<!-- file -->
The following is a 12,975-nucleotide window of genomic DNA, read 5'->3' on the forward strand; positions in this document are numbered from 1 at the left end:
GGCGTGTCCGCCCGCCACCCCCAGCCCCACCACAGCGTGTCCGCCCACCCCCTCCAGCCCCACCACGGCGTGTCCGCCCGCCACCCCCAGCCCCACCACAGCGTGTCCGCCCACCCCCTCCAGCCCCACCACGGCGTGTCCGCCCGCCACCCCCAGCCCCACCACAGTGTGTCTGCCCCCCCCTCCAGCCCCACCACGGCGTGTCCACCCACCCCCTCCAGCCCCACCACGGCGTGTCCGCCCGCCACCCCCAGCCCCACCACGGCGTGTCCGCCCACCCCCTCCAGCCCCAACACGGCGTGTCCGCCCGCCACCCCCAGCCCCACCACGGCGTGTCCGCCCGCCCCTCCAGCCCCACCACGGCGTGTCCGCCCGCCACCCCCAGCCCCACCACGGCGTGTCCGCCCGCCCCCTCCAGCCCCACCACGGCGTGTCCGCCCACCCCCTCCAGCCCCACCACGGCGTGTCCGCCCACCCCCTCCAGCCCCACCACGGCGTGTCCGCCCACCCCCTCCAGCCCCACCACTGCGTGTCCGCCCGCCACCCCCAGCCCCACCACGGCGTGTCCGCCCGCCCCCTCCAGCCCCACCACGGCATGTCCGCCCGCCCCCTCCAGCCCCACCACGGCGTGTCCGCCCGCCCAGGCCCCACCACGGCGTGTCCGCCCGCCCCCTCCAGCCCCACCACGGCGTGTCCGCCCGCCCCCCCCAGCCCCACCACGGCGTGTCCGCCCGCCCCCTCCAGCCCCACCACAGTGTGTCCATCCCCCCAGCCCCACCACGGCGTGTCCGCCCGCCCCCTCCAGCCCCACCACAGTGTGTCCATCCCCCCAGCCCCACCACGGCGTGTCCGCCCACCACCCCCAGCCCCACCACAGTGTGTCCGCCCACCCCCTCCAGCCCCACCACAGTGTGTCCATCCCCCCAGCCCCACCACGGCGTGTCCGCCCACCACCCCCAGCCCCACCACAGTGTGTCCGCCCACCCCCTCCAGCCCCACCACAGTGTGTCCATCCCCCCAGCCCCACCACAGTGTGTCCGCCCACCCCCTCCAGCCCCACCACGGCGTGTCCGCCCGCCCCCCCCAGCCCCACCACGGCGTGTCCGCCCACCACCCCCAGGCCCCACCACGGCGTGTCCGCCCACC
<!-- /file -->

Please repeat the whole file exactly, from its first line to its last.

The following is a 12,975-nucleotide window of genomic DNA, read 5'->3' on the forward strand; positions in this document are numbered from 1 at the left end:
GGCGTGTCCGCCCGCCACCCCCAGCCCCACCACAGCGTGTCCGCCCACCCCCTCCAGCCCCACCACGGCGTGTCCGCCCGCCACCCCCAGCCCCACCACAGCGTGTCCGCCCACCCCCTCCAGCCCCACCACGGCGTGTCCGCCCGCCACCCCCAGCCCCACCACAGTGTGTCTGCCCCCCCCTCCAGCCCCACCACGGCGTGTCCACCCACCCCCTCCAGCCCCACCACGGCGTGTCCGCCCGCCACCCCCAGCCCCACCACGGCGTGTCCGCCCACCCCCTCCAGCCCCAACACGGCGTGTCCGCCCGCCACCCCCAGCCCCACCACGGCGTGTCCGCCCGCCCCTCCAGCCCCACCACGGCGTGTCCGCCCGCCACCCCCAGCCCCACCACGGCGTGTCCGCCCGCCCCCTCCAGCCCCACCACGGCGTGTCCGCCCACCCCCTCCAGCCCCACCACGGCGTGTCCGCCCACCCCCTCCAGCCCCACCACGGCGTGTCCGCCCACCCCCTCCAGCCCCACCACTGCGTGTCCGCCCGCCACCCCCAGCCCCACCACGGCGTGTCCGCCCGCCCCCTCCAGCCCCACCACGGCATGTCCGCCCGCCCCCTCCAGCCCCACCACGGCGTGTCCGCCCGCCCAGGCCCCACCACGGCGTGTCCGCCCGCCCCCTCCAGCCCCACCACGGCGTGTCCGCCCGCCCCCCCCAGCCCCACCACGGCGTGTCCGCCCGCCCCCTCCAGCCCCACCACAGTGTGTCCATCCCCCCAGCCCCACCACGGCGTGTCCGCCCGCCCCCTCCAGCCCCACCACAGTGTGTCCATCCCCCCAGCCCCACCACGGCGTGTCCGCCCACCACCCCCAGCCCCACCACAGTGTGTCCGCCCACCCCCTCCAGCCCCACCACAGTGTGTCCATCCCCCCAGCCCCACCACGGCGTGTCCGCCCACCACCCCCAGCCCCACCACAGTGTGTCCGCCCACCCCCTCCAGCCCCACCACAGTGTGTCCATCCCCCCAGCCCCACCACAGTGTGTCCGCCCACCCCCTCCAGCCCCACCACGGCGTGTCCGCCCGCCCCCCCCAGCCCCACCACGGCGTGTCCGCCCACCACCCCCAGGCCCCACCACGGCGTGTCCGCCCACC